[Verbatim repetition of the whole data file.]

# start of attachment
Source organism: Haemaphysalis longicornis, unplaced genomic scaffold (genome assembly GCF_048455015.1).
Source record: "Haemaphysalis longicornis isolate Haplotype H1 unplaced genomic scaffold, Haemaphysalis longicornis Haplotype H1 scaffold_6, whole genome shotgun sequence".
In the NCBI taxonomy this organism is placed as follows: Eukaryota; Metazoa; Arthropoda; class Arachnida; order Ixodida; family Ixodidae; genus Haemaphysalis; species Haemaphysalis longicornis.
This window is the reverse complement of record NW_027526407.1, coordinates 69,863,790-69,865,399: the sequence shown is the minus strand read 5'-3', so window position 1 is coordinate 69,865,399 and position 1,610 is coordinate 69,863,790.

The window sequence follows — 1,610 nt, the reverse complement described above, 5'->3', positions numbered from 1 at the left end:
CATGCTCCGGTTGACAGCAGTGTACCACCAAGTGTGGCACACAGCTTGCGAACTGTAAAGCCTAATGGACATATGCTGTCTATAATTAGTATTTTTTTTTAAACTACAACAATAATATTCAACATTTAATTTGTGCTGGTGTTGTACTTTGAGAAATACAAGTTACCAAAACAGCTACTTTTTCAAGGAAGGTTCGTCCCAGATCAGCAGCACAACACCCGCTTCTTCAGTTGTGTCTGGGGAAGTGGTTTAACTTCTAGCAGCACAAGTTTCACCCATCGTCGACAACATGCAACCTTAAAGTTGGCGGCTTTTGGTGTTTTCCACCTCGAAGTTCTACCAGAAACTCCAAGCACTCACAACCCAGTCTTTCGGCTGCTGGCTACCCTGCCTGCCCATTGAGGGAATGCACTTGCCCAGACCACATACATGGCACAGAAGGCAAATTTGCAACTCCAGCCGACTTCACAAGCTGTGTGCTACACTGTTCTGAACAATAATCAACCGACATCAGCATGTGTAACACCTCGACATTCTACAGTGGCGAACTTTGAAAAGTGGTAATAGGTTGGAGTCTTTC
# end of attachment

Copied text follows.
Source organism: Haemaphysalis longicornis, unplaced genomic scaffold (genome assembly GCF_048455015.1).
Source record: "Haemaphysalis longicornis isolate Haplotype H1 unplaced genomic scaffold, Haemaphysalis longicornis Haplotype H1 scaffold_6, whole genome shotgun sequence".
In the NCBI taxonomy this organism is placed as follows: Eukaryota; Metazoa; Arthropoda; class Arachnida; order Ixodida; family Ixodidae; genus Haemaphysalis; species Haemaphysalis longicornis.
This window is the reverse complement of record NW_027526407.1, coordinates 69,863,790-69,865,399: the sequence shown is the minus strand read 5'-3', so window position 1 is coordinate 69,865,399 and position 1,610 is coordinate 69,863,790.

The window sequence follows — 1,610 nt, the reverse complement described above, 5'->3', positions numbered from 1 at the left end:
CATGCTCCGGTTGACAGCAGTGTACCACCAAGTGTGGCACACAGCTTGCGAACTGTAAAGCCTAATGGACATATGCTGTCTATAATTAGTATTTTTTTTTAAACTACAACAATAATATTCAACATTTAATTTGTGCTGGTGTTGTACTTTGAGAAATACAAGTTACCAAAACAGCTACTTTTTCAAGGAAGGTTCGTCCCAGATCAGCAGCACAACACCCGCTTCTTCAGTTGTGTCTGGGGAAGTGGTTTAACTTCTAGCAGCACAAGTTTCACCCATCGTCGACAACATGCAACCTTAAAGTTGGCGGCTTTTGGTGTTTTCCACCTCGAAGTTCTACCAGAAACTCCAAGCACTCACAACCCAGTCTTTCGGCTGCTGGCTACCCTGCCTGCCCATTGAGGGAATGCACTTGCCCAGACCACATACATGGCACAGAAGGCAAATTTGCAACTCCAGCCGACTTCACAAGCTGTGTGCTACACTGTTCTGAACAATAATCAACCGACATCAGCATGTGTAACACCTCGACATTCTACAGTGGCGAACTTTGAAAAGTGGTAATAGGTTGGAGTCTTTC